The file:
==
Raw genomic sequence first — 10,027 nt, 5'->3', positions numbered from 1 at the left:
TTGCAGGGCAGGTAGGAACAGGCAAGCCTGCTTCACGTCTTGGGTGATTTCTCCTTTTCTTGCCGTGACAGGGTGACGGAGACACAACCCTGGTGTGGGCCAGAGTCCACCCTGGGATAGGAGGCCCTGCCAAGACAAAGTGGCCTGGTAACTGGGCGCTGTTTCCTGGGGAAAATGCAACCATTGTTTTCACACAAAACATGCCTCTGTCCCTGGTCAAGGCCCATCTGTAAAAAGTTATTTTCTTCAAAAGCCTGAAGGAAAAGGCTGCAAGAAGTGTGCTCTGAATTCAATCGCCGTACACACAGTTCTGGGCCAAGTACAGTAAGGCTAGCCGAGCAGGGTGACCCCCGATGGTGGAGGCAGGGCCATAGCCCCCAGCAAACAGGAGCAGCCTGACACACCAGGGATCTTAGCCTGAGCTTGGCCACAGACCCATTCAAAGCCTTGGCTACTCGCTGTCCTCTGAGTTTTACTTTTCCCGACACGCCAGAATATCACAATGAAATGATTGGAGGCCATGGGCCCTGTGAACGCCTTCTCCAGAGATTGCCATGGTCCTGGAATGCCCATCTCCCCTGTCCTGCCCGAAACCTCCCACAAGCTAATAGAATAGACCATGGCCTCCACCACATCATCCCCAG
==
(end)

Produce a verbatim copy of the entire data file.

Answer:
Raw genomic sequence first — 10,027 nt, 5'->3', positions numbered from 1 at the left:
TTGCAGGGCAGGTAGGAACAGGCAAGCCTGCTTCACGTCTTGGGTGATTTCTCCTTTTCTTGCCGTGACAGGGTGACGGAGACACAACCCTGGTGTGGGCCAGAGTCCACCCTGGGATAGGAGGCCCTGCCAAGACAAAGTGGCCTGGTAACTGGGCGCTGTTTCCTGGGGAAAATGCAACCATTGTTTTCACACAAAACATGCCTCTGTCCCTGGTCAAGGCCCATCTGTAAAAAGTTATTTTCTTCAAAAGCCTGAAGGAAAAGGCTGCAAGAAGTGTGCTCTGAATTCAATCGCCGTACACACAGTTCTGGGCCAAGTACAGTAAGGCTAGCCGAGCAGGGTGACCCCCGATGGTGGAGGCAGGGCCATAGCCCCCAGCAAACAGGAGCAGCCTGACACACCAGGGATCTTAGCCTGAGCTTGGCCACAGACCCATTCAAAGCCTTGGCTACTCGCTGTCCTCTGAGTTTTACTTTTCCCGACACGCCAGAATATCACAATGAAATGATTGGAGGCCATGGGCCCTGTGAACGCCTTCTCCAGAGATTGCCATGGTCCTGGAATGCCCATCTCCCCTGTCCTGCCCGAAACCTCCCACAAGCTAATAGAATAGACCATGGCCTCCACCACATCATCCCCAG